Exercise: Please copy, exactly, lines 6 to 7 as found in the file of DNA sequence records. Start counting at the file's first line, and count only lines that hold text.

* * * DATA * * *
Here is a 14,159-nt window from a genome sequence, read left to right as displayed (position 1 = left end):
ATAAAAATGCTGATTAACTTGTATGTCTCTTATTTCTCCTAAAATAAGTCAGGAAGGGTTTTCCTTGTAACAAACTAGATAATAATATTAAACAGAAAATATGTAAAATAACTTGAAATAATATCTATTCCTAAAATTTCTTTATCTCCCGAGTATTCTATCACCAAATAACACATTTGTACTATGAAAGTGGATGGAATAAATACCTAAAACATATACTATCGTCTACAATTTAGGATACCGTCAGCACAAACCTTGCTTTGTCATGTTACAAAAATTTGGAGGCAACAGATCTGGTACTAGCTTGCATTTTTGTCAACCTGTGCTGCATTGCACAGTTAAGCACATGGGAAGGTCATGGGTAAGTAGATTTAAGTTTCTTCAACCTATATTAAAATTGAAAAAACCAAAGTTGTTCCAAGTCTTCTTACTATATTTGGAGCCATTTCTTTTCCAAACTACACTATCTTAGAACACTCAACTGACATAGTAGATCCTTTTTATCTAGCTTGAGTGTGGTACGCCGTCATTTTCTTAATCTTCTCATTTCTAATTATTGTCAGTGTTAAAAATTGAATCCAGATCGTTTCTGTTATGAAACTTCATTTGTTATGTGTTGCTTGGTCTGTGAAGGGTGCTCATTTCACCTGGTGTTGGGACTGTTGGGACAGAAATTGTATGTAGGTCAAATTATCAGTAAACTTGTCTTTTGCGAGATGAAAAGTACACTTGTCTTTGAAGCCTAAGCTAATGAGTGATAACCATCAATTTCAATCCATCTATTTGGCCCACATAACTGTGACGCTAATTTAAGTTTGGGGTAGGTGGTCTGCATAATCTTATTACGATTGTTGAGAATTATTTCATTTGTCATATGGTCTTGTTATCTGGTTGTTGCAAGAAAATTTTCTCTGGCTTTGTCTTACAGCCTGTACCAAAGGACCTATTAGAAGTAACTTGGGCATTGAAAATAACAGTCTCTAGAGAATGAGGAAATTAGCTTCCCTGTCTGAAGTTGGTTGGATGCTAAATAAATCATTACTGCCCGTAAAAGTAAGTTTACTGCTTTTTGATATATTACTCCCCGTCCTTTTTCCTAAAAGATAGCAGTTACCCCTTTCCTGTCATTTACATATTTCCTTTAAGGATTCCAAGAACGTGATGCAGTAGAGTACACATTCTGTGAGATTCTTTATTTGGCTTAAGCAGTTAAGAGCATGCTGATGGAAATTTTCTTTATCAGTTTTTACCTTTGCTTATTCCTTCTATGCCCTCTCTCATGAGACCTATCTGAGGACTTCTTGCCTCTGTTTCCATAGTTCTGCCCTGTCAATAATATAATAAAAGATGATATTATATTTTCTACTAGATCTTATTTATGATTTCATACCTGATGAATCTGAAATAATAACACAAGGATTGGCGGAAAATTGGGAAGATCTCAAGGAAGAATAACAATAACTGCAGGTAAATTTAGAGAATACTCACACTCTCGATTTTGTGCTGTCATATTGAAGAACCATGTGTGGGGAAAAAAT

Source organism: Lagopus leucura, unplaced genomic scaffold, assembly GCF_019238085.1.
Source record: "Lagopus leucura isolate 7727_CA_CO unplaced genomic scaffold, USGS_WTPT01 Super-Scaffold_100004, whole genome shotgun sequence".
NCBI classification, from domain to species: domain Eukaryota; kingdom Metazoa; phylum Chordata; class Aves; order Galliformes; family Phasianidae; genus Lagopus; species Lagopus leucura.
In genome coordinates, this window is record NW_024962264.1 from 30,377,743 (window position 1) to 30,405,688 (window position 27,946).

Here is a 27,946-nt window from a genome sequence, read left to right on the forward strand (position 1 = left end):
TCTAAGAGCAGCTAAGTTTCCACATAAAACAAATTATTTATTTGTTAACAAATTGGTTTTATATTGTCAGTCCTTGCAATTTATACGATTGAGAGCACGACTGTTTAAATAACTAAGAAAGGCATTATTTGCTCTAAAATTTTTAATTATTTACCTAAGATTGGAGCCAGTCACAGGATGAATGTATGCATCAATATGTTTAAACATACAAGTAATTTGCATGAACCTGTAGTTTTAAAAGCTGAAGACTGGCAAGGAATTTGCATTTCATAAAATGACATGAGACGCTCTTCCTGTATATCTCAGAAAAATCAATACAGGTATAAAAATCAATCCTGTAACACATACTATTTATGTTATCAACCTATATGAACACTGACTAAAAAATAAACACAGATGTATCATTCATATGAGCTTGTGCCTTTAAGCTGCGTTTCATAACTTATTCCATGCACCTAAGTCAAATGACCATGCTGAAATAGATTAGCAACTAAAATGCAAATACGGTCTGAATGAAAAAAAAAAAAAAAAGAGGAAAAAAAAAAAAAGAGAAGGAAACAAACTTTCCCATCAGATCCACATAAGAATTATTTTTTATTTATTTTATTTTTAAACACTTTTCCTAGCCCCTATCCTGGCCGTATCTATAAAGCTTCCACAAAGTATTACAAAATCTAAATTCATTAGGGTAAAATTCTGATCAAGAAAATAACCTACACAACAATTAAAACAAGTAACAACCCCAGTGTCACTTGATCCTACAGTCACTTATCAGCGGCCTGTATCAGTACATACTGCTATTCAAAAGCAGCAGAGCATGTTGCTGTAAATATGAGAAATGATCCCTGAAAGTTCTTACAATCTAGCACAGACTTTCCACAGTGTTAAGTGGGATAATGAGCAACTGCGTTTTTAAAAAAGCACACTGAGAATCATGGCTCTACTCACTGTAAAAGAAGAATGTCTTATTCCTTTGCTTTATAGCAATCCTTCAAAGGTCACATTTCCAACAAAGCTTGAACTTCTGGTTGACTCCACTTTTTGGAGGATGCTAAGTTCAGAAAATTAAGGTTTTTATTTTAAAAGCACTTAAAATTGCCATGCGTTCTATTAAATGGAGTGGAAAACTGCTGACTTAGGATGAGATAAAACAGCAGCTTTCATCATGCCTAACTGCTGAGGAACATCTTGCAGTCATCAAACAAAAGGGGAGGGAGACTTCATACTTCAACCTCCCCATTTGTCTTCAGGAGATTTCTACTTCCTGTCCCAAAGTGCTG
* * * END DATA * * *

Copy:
In genome coordinates, this window is record NW_024962264.1 from 30,377,743 (window position 1) to 30,405,688 (window position 27,946).

Here is a 27,946-nt window from a genome sequence, read left to right on the forward strand (position 1 = left end):